FIGURE 81-1 Treatment algorithm for the management of patients with hemophilia A and factor VIII antibodies. (aPCC, activated prothrombin complex concentrate; BU, Bethesda unit; PCC, prothrombin complex concentrate.)
Gene Therapy in Hemophilia
Hemophilia is an excellent candidate for gene therapy because tight control of gene expression is not required. Even low levels of factor expression can reduce bleeding episodes in patients with severe hemophilia, which is similar to the rationale of prophylactic factor replacement. Gene therapy for the treatment of hemophilia remains in the early clinical stages. Advances at this time are most apparent in hemophilia B. Recently, a landmark clinical trial reporting the results of a single peripheral venous infusion of an adenovirus associated factor IX transgene vector under the control of a liver-restricted promoter in six patients with severe hemophilia B was published.72 All of the study subjects demonstrated long-term (over 2 years) expression of the factor IX transgene with therapeutic levels of factor IX (plateau factor IX levels from 1% to 6%).72,73 At this time, gene therapy for factor VIII deficiency has not progressed to human clinical trials. Potential benefits to gene therapy include patient convenience, viral safety, and decreased cost. Possible drawbacks to gene therapy include a risk of inhibitor formation, tumorigenesis related to possible integration of the viral vector, possible germ-line transmission of the viral vector, and concerns about long-term gene expression.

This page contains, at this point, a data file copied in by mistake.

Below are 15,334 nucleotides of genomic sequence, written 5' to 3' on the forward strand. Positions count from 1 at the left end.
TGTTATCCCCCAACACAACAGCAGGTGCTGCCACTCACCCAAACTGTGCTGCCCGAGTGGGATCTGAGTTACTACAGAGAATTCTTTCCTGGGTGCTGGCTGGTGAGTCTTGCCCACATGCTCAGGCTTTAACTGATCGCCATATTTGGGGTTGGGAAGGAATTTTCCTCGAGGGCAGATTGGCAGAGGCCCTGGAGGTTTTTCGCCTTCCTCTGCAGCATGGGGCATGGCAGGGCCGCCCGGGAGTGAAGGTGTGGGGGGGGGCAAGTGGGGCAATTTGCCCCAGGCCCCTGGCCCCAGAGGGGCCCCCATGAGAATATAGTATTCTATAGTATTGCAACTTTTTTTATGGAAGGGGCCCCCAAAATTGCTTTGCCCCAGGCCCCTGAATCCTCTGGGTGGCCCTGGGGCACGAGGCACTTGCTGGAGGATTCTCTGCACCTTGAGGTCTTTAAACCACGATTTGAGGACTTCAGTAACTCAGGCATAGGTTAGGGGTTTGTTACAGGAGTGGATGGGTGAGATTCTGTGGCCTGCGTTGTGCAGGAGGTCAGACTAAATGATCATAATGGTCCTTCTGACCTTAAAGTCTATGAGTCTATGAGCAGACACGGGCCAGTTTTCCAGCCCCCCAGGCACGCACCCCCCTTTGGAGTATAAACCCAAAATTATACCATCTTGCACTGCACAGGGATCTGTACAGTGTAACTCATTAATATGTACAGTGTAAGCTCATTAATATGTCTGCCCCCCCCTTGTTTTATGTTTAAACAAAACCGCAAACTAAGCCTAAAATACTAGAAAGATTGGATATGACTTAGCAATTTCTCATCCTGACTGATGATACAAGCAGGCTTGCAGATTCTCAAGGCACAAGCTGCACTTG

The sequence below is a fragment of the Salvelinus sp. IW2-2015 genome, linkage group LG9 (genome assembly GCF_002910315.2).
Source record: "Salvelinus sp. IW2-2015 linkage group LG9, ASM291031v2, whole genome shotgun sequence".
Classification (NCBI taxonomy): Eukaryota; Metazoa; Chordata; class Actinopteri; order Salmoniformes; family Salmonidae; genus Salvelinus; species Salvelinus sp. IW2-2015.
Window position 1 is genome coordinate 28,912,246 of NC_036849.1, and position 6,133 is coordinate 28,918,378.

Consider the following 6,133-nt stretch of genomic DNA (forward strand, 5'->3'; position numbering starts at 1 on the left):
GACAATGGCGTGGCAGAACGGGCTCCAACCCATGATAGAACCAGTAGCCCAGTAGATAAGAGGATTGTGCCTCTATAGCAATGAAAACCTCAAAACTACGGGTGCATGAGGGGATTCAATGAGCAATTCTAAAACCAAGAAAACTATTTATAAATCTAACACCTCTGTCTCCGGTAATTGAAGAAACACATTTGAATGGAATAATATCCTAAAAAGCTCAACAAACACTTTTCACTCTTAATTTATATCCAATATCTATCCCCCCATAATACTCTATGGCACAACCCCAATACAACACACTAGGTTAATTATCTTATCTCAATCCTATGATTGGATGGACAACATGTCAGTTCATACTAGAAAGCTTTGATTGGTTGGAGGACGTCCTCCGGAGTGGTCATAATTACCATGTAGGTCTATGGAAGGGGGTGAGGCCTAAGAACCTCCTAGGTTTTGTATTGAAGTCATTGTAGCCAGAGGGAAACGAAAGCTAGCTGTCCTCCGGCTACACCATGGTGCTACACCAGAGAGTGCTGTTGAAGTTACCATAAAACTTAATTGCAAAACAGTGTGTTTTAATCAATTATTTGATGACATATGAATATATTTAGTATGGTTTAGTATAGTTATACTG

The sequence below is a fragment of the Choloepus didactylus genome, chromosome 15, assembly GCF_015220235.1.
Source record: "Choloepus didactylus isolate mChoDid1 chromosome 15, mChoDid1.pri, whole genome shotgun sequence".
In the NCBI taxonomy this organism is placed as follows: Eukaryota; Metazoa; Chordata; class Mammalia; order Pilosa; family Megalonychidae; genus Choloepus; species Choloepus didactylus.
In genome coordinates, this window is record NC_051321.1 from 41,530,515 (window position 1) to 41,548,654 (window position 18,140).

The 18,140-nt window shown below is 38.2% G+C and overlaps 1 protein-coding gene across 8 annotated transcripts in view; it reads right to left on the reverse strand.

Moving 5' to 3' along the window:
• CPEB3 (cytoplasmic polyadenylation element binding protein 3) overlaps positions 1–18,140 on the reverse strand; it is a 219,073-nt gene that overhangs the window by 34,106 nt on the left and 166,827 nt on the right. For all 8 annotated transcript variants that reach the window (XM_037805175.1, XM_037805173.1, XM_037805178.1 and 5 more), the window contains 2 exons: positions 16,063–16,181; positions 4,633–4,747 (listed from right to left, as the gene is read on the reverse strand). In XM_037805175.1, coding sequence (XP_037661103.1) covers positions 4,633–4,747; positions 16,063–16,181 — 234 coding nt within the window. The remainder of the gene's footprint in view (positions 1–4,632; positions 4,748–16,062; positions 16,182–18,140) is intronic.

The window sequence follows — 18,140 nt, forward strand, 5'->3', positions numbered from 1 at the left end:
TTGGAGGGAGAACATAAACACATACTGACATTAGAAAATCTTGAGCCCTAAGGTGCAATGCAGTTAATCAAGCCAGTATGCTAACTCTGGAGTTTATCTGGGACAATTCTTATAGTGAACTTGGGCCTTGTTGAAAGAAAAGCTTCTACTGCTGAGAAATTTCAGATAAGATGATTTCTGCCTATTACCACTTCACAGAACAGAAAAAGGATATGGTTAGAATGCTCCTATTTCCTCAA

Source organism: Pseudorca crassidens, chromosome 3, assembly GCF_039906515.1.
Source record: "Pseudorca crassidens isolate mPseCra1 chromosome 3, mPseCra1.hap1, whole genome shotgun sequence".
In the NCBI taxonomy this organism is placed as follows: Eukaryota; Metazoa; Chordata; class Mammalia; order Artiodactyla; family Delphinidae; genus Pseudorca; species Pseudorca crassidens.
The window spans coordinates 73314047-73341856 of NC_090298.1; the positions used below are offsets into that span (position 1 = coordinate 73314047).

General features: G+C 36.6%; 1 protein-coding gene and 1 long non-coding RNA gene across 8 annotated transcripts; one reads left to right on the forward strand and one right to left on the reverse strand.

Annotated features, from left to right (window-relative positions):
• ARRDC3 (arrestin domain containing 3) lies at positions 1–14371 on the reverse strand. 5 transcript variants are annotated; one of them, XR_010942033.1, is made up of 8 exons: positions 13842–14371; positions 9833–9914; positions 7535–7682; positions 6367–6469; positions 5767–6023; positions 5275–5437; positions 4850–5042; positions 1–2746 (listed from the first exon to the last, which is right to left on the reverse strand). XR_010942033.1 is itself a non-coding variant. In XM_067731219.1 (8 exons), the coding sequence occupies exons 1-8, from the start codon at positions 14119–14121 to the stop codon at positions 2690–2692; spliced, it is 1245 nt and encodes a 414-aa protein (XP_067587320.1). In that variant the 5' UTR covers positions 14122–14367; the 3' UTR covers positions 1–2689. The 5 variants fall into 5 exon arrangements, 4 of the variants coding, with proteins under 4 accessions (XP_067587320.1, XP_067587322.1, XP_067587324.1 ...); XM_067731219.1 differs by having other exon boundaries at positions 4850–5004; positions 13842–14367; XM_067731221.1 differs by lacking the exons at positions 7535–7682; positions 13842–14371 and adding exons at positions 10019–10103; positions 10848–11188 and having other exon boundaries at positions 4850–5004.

Pain Management in Hemophilia
Pain, both acute and chronic, can be a common occurrence in patients with hemophilia. The most likely cause of acute pain is bleeding, and treatment should include factor replacement to stop the bleeding, and RICE (Rest, Ice, Compression, Elevation).74 Acetaminophen can be used for mild pain, although narcotic analgesia may be required for more severe pain. Nonsteroidal antiinflammatory drugs impair platelet function and may increase bleeding and should not be used during acute bleeding episodes. Cyclooxygenase-2 inhibitors have less antiplatelet activity and are an option for acute pain management.74
Chronic pain in patients with hemophilia is typically secondary to hemophilic arthropathy. Hemophilic arthropathy is the direct result of recurrent hemarthrosis. Persistent blood in the joint leads to inflammation, synovial hypertrophy and inflammation, cartilage destruction, and finally bony erosion.75 Cyclooxygenase-2 inhibitors can also be helpful in managing chronic pain. Surgical interventions may help to alleviate chronic pain. Synovectomy (removal of the hypertrophied synovium) can reduce chronic pain from recurrent bleeding. Patients with more advanced joint disease could benefit from joint replacement.